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Is AAVSO "to old fashion stuff" concerning modern photometry technology ?

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akjalam2's picture
Is AAVSO "to old fashion stuff" concerning modern photometry technology ?


I dare to take up this subject as i want to see an automated VPHOT option.

Modern CCD  technology gives a lot of data. A lot.

As now we speend  a lot of time just clicking around in VPHOT when all the raw data for automation already is there.

The only thing you should do is to have your nice sequences i order and press "GO" and your uploaded images whould be processed and reported.

We should be working togheter to make it possible.

I wrote some IRAF/Pyraf scripts myself just to learn how to do it but i feel it should be for everyone to use.

Not just for some.

So how do we do it? :)


MZK's picture
VPhot Automation

Over time, I'm sure more procedures will be automated BUT I strongly urge that an all in one process from data uploading to analysis to reporting WITHOUT any human interaction (visual checking/confirmation of data) would potentially lead to "a garbage in / garbage out" phenomenon!

Currently, a VPhot time series analysis is semi-automated in terms of magnitude generation (yes, it takes 3 clicks) but reporting requires the observer to look at the light curve and verify the data before submitting it to AID. I think this is the most reliable way to conduct accurate variable star photometry.

A few forum members continue to note problems with the quality of data, both visual and CCD!


rmu's picture
Human filter is needed

Automation is really possible, but I think it can be applied only to variable stars whose behaviour you know well, and check data once is produced by the program. Photometry is often a very delicate task, and in some conditions it is too difficult to automate the process. There is a risk of wrong data and false alarms.

But I salute an automation of photometry, if it is applied on rutinary observations, and with a personal watch behind.

akjalam2's picture
Is it so?

Im not so sure that the "human filter" is better than "computer filters".

I do understand that you would get garbage in crowded fields but we already have BSM and a lot of automated robotic telescopes who night after night depends on sofisticated software.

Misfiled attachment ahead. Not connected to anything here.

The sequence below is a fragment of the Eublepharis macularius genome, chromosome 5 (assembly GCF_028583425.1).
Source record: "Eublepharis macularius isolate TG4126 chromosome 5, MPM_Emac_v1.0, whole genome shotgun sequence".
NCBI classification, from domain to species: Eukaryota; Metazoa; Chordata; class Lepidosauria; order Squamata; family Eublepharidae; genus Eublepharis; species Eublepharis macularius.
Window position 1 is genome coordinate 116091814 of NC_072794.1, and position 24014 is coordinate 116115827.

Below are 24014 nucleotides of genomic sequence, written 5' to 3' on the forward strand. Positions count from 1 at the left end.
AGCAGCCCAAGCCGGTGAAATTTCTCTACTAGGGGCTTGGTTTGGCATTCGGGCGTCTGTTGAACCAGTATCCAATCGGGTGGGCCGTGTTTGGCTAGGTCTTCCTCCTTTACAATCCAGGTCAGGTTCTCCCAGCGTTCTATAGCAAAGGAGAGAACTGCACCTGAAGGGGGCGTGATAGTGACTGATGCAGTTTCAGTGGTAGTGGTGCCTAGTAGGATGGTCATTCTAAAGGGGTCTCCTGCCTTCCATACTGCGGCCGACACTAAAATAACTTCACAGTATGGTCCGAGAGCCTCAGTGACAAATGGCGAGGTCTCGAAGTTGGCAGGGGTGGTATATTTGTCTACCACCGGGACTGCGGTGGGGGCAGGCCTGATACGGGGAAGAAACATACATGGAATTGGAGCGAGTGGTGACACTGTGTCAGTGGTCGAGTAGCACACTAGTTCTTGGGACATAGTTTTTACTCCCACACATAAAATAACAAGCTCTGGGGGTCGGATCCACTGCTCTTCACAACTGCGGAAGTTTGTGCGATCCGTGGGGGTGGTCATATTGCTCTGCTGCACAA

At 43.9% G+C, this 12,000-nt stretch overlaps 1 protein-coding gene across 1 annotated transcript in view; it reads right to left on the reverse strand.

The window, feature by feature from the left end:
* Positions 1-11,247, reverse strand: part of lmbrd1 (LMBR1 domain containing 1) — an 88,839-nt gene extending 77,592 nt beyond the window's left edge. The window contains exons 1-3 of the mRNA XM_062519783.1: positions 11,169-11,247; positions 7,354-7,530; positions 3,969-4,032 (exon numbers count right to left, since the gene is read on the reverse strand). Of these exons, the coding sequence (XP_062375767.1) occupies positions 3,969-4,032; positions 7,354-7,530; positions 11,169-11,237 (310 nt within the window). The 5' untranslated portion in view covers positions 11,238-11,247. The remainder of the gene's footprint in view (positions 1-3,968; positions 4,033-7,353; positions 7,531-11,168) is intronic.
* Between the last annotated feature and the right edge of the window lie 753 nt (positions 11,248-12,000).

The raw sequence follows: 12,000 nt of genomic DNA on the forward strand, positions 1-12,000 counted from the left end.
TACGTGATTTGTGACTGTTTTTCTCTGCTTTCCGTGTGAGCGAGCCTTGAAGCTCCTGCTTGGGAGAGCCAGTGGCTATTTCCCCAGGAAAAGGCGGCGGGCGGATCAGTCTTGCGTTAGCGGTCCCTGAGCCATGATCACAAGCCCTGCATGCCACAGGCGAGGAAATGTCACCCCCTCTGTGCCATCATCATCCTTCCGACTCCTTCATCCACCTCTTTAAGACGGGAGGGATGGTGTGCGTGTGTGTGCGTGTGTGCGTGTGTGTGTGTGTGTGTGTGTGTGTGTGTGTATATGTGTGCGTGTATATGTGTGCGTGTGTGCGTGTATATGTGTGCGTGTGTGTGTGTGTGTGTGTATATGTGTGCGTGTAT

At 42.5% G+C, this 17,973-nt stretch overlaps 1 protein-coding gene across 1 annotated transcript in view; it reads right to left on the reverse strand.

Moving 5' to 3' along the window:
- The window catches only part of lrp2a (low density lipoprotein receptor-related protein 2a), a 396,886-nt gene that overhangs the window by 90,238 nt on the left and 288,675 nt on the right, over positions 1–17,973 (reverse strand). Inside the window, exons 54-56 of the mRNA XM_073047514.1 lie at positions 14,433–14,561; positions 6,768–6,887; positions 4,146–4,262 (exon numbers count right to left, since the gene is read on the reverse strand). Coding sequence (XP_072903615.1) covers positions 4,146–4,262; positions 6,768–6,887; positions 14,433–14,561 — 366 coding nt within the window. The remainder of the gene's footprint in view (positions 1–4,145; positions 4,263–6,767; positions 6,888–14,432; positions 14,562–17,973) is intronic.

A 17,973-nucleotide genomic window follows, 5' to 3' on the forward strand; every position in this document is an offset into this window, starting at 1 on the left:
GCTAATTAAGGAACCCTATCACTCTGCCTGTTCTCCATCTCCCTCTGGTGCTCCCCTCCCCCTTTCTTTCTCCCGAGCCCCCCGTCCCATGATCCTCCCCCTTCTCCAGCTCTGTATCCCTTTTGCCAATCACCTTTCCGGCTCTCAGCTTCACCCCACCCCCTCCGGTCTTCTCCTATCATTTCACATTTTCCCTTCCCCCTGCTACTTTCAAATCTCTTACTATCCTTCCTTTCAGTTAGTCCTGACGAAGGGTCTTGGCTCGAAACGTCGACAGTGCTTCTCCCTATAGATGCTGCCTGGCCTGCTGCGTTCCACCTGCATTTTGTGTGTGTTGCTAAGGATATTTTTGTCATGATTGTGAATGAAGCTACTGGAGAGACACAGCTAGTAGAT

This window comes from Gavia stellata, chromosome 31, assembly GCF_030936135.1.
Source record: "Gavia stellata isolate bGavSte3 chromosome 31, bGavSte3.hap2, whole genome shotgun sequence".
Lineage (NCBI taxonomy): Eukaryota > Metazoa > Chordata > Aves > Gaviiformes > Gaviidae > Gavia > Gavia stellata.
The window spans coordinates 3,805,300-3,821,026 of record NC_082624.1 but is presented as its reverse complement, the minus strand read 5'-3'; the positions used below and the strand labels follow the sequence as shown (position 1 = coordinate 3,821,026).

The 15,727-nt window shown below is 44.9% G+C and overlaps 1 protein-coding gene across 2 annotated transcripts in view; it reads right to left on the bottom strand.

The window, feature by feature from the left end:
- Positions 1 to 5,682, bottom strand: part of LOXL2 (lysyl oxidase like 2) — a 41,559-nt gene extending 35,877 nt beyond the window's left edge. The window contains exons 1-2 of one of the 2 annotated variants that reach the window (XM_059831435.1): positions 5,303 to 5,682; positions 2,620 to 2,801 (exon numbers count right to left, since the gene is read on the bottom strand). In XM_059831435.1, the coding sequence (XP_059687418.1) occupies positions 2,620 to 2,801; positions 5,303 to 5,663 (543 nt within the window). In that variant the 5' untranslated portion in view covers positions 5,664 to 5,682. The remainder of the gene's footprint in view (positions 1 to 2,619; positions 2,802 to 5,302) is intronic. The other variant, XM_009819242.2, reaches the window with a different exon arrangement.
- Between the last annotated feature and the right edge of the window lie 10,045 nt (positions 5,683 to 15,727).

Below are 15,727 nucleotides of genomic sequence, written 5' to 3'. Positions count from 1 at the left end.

How abt Kepler? I dont think that any human interaction was used there...

I you dig in to Iraf/Pyraf you would be suprised how accurate they are.

I did run some tests with objects using both my Pyraf scripts and then the same objects with VHPOT and they where identical.

So why shouldnt AAVSO be in the frontline on automated photometry?

The quality of CCD and Visual observations i guess reflects what AAVSO is.

An amature organisation. 

We will always have beginners as well as semi-pros.

Im fine with that.

// Pierre



MZK's picture

Two observations:

Your note about AAVSO having both beginners and semi-pros is part of my concern. Beginners will feel that data generated by the "automated system" must yield good data. I think such members learn more if they have to put more effort and visual confirmation into their results. They will learn how to generate good data not just expect/assume it.

Your right about semi-pros generally getting good data with automated systems. This is the case of excellent observation/procedure yielding excellent results. Actually, I would never submit / publish my data without checking the result somehow. Meridian flips sometimes show problems with flats. AAVSO ensemble comps sometimes yield one or two inaccurate results that I have to remove by hand to improve precision and accuracy. Of course, such problems can be alleviated by "good" automation systems! Not impossible but difficult to ensure? I suspect you are a bit more optimistic than I. BUT, we can hope. I like you certainly do. Nothing is lost in trying.